New research shows that the increase in primate ecotourism is having a negative effect on monkey’s behaviour.
The study, led by the University of Portsmouth, found that this fast-growing tourism sector where tourists can conveniently reach primates via motor boats is causing stress-related behaviours in monkeys.
The research looked at the impact of a single engine motor boat approaching a community of proboscis monkeys, an endangered species living in a remote riparian area (strips of vegetation that border rivers, streams and lakes) in Sabah, Malaysia. Proboscis monkeys are unusual looking with their very long noses, which adds to making them appealing to tourists.
Many of these boats, carrying multiple tourists, approach the primates quickly and loudly, often reaching the river banks just a few metres away from the wildlife.
The researchers found that frequent visits by such groups, which often involve an unusually high level of noise, caused stress-related behaviours in the primates such as self-scratching, an increased vigilant state, increased levels of aggression and reduced feeding.
Proboscis monkey. Copyright Rudi Delvaux
Lead author of the study, Dr Marina Davila‐Ross, Reader in Comparative Psychology at the University of Portsmouth, said: “Our evidence shows that even a single motor boat moving slowly, with humans behaving calmly, can negatively affect the primate’s behaviour and induce stress — an impact that is likely to be larger with tourist boats.
“The riparian area is an important habitat that has become increasingly popular to primate ecotourism, because it enables tourists to conveniently reach primates via motor boats.”
The researchers conducted the experiment by approaching the monkeys in a motor boat with different speeds and travel distances - fast-close (approaching the monkeys for 10 seconds when 40 metres away at a speed of 14.4 km/hr), slow-close (approaching the monkey for 40 seconds when 40 metres away at a speed of 3.6 km/hr), and slow-far conditions (approaching the monkeys for 20 seconds when 100 metres away, at a speed of 3.6 km/hr). For each condition, they compared stress-related behaviours before the boat approached with after the boat started its approach.
Our evidence shows that even a single motor boat moving slowly, with humans behaving calmly, can negatively affect the primate’s behaviour and induce stress — an impact that is likely to be larger with tourist boats.
The results showed that the monkeys displayed stress-related behaviours for longer in the fast-close and slow-close conditions and also reduced feeding as a result of the boat approaching in the fast-close condition. They also found that male proboscis monkeys displayed more vigilant behaviour than females.
Once the boat started to approach, the proboscis monkeys gazed at the boat for longer than before the boat approached, showed repeated scratching, and often moved quickly backwards to hide in the trees. This could potentially cause the monkeys to leave their safe sleeping sites and to retreat deep into the forest as it gets dark, where they could face a higher risk of predation.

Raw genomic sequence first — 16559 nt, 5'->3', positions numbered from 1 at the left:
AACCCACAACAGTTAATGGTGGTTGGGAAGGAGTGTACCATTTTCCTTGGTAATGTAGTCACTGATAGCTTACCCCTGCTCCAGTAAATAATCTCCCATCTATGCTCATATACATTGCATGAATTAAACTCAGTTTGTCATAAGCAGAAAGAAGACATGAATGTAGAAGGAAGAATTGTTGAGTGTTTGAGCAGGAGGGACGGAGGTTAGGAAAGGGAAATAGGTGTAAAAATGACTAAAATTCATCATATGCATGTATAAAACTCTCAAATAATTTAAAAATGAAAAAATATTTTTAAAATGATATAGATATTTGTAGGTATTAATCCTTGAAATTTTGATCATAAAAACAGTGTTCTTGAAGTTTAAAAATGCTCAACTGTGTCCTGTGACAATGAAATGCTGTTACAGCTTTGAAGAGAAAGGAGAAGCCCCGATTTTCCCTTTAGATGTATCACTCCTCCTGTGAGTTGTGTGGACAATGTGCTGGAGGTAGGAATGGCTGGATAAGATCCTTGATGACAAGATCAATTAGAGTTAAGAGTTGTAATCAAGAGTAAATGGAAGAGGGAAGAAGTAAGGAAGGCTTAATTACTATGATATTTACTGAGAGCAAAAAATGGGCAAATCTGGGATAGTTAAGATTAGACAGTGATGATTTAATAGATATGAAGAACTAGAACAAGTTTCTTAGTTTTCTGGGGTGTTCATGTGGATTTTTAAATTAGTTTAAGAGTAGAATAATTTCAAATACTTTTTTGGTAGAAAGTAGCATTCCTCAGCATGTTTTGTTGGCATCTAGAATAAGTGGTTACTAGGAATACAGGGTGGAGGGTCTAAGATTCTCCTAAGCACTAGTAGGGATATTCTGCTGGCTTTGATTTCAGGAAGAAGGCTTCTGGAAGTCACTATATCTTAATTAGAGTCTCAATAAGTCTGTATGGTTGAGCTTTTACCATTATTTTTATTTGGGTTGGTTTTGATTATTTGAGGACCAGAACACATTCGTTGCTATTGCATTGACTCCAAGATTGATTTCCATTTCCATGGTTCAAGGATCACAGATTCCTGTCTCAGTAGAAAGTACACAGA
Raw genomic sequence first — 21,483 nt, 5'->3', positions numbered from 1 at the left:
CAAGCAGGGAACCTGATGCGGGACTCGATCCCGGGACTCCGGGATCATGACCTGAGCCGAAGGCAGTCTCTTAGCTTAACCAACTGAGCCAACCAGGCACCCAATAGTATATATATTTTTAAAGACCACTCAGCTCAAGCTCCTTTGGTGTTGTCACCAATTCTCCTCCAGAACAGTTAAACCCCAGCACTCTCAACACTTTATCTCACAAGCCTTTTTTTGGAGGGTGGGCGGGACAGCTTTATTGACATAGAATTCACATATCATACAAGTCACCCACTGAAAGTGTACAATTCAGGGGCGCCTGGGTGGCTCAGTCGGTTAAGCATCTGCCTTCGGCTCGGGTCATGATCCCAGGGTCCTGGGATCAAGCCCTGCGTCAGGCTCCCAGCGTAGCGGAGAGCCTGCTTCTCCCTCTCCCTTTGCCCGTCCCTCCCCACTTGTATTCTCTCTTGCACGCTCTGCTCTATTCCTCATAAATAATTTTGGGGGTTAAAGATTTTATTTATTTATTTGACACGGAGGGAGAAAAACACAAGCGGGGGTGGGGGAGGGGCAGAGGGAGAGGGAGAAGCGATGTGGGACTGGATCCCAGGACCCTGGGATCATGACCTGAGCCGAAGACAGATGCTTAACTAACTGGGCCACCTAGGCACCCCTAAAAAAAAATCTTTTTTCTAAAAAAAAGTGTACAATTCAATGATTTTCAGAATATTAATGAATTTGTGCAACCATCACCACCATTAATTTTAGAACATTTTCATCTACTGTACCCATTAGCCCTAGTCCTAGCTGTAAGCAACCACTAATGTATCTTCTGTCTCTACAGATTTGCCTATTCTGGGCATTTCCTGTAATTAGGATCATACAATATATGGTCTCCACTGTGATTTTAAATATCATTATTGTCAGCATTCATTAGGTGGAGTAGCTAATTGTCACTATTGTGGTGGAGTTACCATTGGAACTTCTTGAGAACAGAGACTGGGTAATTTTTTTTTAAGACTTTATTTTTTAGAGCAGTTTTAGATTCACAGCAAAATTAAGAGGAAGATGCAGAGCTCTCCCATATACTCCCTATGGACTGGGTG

Dr Davila‐Ross said: “Collectively, our findings suggest that the approach of a single motor boat induces stress in proboscis monkeys when approaching them as closely as 60 metres from the other side of the river, regardless of the speed of approach. The findings match those obtained in studies on sea mammals and birds, suggesting that stress is a universal response across animals when a boat approaches — a large, loud, and artificial object moving toward them is likely to be threatening.”
Our study highlights the importance of keeping a distance from proboscis monkeys and perhaps also other primates in the riparian area when in motorboats.
The researchers propose that guidelines for primate tourism in the riparian areas, which are largely unregulated, should include an approach speed of no more than 4 km/hr within 100 metres of the proboscis monkeys. They suggest it is also important to keep a distance, preferably no closer than 60 metres away, from the monkeys.
Dr Davila‐Ross added: “Our study highlights the importance of keeping a distance from proboscis monkeys and perhaps also other primates in the riparian area when in motorboats, and preferably approaching them similarly as in the slow-far condition, where we observed no impact. Such information might be helpful for tourists, allowing them to modify their behaviours when visiting the primates and when encouraging guides to follow the guidelines.”
The study is published in the International Journal of Primatology.